The Charms of George Armstrong Custer

George Armstrong Custer, right, with his captured West Point classmate Confederate Lieutenant James B. Washington and an escaped slave after the Battle of Fair Oaks, or Seven Pines, Virginia, May 31–June 1, 1862
James F. Gibson/Library of Congress
George Armstrong Custer, right, with his captured West Point classmate Confederate Lieutenant James B. Washington and an escaped slave after the Battle of Fair Oaks, or Seven Pines, Virginia, May 31–June 1, 1862

The nineteenth-century cavalry officer George Armstrong Custer, who was a general at twenty-three and dead at thirty-six, has probably been the subject of more books than any other American, Lincoln excepted. All until now move swiftly through the brilliant feats of arms of the Civil War career that made Custer a national hero to focus instead on his last hours. Every schoolboy used to know that Custer died in 1876 on a hill overlooking the Little Bighorn River in Montana with five companies of the 7th Cavalry dead to a man around him, killed by Sioux and Cheyenne Indians. Only a single cavalry horse was found alive on the field.

Custer was the commander so the failure was his, the result of overconfidence and wrong decisions. He had divided his regiment into four groups before sending them into battle, exposing each to defeat in turn. He issued a promise to support the detachment of his second-in-command, Major Marcus Reno, with “the whole outfit,” but failed to give it any support at all. He did not know where the village was that he was planning to attack, or how big it was. He did not know how to reach the village from the bluffs that lined the eastern bank of the river. He believed in error that the Indians were poised to run, not stand and fight. Custer’s own detachment never crossed or even reached the river, much less the village on the other side. In fact, he never actually attacked the Indians at all. They rode out instead to meet him, sent his soldiers reeling back, pursued them up the spine of a long hill, and finally overwhelmed the desperate remnant in about the time, a Cheyenne war leader said later, that it takes a hungry man to eat his lunch.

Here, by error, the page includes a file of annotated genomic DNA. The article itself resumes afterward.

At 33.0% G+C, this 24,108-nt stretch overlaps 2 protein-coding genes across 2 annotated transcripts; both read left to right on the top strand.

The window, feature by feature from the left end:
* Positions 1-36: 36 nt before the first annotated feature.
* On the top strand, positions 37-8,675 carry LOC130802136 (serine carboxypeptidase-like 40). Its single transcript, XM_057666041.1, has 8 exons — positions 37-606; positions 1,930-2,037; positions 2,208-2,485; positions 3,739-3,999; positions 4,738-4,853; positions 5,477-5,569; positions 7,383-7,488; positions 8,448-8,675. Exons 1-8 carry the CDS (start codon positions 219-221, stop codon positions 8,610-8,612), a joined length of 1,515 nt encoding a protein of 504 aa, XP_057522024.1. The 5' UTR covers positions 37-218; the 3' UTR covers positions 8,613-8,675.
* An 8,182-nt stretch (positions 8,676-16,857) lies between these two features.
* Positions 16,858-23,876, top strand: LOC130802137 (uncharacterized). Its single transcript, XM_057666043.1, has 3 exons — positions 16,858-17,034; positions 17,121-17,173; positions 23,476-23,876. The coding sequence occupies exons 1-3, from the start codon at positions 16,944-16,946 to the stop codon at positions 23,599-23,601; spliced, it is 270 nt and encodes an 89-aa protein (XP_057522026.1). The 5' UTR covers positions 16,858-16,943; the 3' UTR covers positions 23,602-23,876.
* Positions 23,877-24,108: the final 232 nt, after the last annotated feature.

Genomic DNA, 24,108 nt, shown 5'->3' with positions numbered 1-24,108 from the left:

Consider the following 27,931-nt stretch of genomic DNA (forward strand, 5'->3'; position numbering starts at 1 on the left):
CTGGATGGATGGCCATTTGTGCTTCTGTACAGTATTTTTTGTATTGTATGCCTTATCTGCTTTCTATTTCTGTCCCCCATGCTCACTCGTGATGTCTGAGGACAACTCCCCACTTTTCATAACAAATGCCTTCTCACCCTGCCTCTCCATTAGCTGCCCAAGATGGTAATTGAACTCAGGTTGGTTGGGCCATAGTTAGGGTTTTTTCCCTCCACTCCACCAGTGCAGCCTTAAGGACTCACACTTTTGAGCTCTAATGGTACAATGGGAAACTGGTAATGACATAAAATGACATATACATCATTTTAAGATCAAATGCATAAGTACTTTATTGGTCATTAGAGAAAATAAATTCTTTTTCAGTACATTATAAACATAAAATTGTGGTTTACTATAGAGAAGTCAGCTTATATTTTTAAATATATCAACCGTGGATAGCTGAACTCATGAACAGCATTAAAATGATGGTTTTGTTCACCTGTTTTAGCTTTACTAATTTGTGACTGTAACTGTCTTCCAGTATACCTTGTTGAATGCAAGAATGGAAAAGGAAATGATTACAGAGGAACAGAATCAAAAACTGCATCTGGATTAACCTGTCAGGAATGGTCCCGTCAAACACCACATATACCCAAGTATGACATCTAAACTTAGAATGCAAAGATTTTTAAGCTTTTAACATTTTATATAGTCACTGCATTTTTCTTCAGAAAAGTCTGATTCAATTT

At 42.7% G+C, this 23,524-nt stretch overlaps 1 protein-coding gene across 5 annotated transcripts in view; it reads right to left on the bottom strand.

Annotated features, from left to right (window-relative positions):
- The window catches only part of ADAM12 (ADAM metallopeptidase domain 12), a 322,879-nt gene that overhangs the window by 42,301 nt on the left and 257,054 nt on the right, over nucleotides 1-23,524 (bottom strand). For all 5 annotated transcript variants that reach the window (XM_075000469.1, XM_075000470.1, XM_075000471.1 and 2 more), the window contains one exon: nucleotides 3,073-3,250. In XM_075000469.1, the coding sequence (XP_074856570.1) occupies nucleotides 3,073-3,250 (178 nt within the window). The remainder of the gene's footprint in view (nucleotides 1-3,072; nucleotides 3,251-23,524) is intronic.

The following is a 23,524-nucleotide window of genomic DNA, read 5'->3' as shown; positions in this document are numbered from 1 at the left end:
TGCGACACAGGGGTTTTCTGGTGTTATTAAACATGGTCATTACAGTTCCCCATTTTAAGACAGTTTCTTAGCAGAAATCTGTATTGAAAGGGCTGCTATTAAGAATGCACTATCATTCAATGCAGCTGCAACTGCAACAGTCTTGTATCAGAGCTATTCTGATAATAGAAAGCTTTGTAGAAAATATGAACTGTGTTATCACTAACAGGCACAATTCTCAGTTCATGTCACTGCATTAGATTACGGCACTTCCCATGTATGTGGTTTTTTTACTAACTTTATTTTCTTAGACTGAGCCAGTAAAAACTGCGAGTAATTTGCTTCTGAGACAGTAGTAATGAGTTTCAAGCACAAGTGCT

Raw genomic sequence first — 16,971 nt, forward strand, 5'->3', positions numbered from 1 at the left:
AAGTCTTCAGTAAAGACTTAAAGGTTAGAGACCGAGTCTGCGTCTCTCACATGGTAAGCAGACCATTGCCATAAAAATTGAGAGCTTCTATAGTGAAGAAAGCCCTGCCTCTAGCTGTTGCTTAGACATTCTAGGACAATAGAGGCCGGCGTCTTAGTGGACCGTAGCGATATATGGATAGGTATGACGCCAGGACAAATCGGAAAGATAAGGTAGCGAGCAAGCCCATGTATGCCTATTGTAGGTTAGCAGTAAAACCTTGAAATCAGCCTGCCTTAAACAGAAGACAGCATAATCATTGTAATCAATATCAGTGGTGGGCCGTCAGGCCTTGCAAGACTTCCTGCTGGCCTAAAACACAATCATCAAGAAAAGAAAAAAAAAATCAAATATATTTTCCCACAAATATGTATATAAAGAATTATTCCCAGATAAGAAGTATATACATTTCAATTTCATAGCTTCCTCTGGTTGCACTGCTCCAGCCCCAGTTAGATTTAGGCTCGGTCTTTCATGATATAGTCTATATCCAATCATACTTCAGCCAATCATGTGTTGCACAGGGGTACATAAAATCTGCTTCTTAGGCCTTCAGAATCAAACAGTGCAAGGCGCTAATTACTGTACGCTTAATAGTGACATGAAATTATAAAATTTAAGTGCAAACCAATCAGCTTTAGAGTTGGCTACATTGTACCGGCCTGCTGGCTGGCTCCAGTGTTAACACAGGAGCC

When news of the disaster spread by telegraph in early July during a national celebration of the Centennial in Philadelphia, the country could hardly believe it. A century of excuse-making promptly began. Two popular images cast the disaster in a heroic light—a chromolithograph commissioned by Anheuser-Busch that hung over bars throughout the land, and a movie still of Errol Flynn playing Custer in the final scene of They Died with Their Boots On. Both depict Custer as the last man standing, wearing a buckskin jacket, hatless, sword in hand, and surrounded by stacks of dead savages.

The reality, long denied, was very different. In the fighting at the Little…



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